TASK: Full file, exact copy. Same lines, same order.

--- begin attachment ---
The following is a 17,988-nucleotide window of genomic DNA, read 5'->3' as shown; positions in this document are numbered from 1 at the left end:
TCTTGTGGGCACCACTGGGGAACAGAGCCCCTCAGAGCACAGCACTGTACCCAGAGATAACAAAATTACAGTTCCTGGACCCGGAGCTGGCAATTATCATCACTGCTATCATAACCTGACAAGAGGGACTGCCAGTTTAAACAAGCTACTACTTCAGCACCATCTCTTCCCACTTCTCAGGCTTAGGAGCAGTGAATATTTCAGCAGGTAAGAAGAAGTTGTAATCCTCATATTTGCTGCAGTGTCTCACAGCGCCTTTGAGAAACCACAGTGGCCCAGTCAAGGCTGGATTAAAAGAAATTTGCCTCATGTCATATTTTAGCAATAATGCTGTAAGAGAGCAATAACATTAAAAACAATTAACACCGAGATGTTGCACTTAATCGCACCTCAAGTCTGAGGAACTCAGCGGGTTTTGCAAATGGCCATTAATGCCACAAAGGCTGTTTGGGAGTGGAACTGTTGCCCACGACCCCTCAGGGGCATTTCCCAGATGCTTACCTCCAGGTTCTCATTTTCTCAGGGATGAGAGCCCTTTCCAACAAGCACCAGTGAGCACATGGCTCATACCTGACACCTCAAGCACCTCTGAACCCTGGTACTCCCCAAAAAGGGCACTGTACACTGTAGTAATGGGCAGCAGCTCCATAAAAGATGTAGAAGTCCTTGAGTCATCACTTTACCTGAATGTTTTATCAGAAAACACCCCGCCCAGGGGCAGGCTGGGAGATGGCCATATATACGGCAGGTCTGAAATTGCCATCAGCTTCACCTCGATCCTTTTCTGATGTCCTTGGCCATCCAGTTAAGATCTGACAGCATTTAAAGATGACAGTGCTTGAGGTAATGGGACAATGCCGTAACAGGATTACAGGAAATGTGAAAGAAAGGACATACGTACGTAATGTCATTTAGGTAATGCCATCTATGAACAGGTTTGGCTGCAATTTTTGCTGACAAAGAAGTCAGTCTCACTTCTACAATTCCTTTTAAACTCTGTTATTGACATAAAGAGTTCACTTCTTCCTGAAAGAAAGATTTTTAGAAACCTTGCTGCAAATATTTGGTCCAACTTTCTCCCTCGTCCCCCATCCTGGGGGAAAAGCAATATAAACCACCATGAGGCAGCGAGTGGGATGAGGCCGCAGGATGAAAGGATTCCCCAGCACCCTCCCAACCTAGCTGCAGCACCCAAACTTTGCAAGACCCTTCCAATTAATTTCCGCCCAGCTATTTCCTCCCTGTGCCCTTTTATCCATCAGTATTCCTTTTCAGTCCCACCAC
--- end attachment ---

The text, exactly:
The following is a 17,988-nucleotide window of genomic DNA, read 5'->3' as shown; positions in this document are numbered from 1 at the left end:
TCTTGTGGGCACCACTGGGGAACAGAGCCCCTCAGAGCACAGCACTGTACCCAGAGATAACAAAATTACAGTTCCTGGACCCGGAGCTGGCAATTATCATCACTGCTATCATAACCTGACAAGAGGGACTGCCAGTTTAAACAAGCTACTACTTCAGCACCATCTCTTCCCACTTCTCAGGCTTAGGAGCAGTGAATATTTCAGCAGGTAAGAAGAAGTTGTAATCCTCATATTTGCTGCAGTGTCTCACAGCGCCTTTGAGAAACCACAGTGGCCCAGTCAAGGCTGGATTAAAAGAAATTTGCCTCATGTCATATTTTAGCAATAATGCTGTAAGAGAGCAATAACATTAAAAACAATTAACACCGAGATGTTGCACTTAATCGCACCTCAAGTCTGAGGAACTCAGCGGGTTTTGCAAATGGCCATTAATGCCACAAAGGCTGTTTGGGAGTGGAACTGTTGCCCACGACCCCTCAGGGGCATTTCCCAGATGCTTACCTCCAGGTTCTCATTTTCTCAGGGATGAGAGCCCTTTCCAACAAGCACCAGTGAGCACATGGCTCATACCTGACACCTCAAGCACCTCTGAACCCTGGTACTCCCCAAAAAGGGCACTGTACACTGTAGTAATGGGCAGCAGCTCCATAAAAGATGTAGAAGTCCTTGAGTCATCACTTTACCTGAATGTTTTATCAGAAAACACCCCGCCCAGGGGCAGGCTGGGAGATGGCCATATATACGGCAGGTCTGAAATTGCCATCAGCTTCACCTCGATCCTTTTCTGATGTCCTTGGCCATCCAGTTAAGATCTGACAGCATTTAAAGATGACAGTGCTTGAGGTAATGGGACAATGCCGTAACAGGATTACAGGAAATGTGAAAGAAAGGACATACGTACGTAATGTCATTTAGGTAATGCCATCTATGAACAGGTTTGGCTGCAATTTTTGCTGACAAAGAAGTCAGTCTCACTTCTACAATTCCTTTTAAACTCTGTTATTGACATAAAGAGTTCACTTCTTCCTGAAAGAAAGATTTTTAGAAACCTTGCTGCAAATATTTGGTCCAACTTTCTCCCTCGTCCCCCATCCTGGGGGAAAAGCAATATAAACCACCATGAGGCAGCGAGTGGGATGAGGCCGCAGGATGAAAGGATTCCCCAGCACCCTCCCAACCTAGCTGCAGCACCCAAACTTTGCAAGACCCTTCCAATTAATTTCCGCCCAGCTATTTCCTCCCTGTGCCCTTTTATCCATCAGTATTCCTTTTCAGTCCCACCAC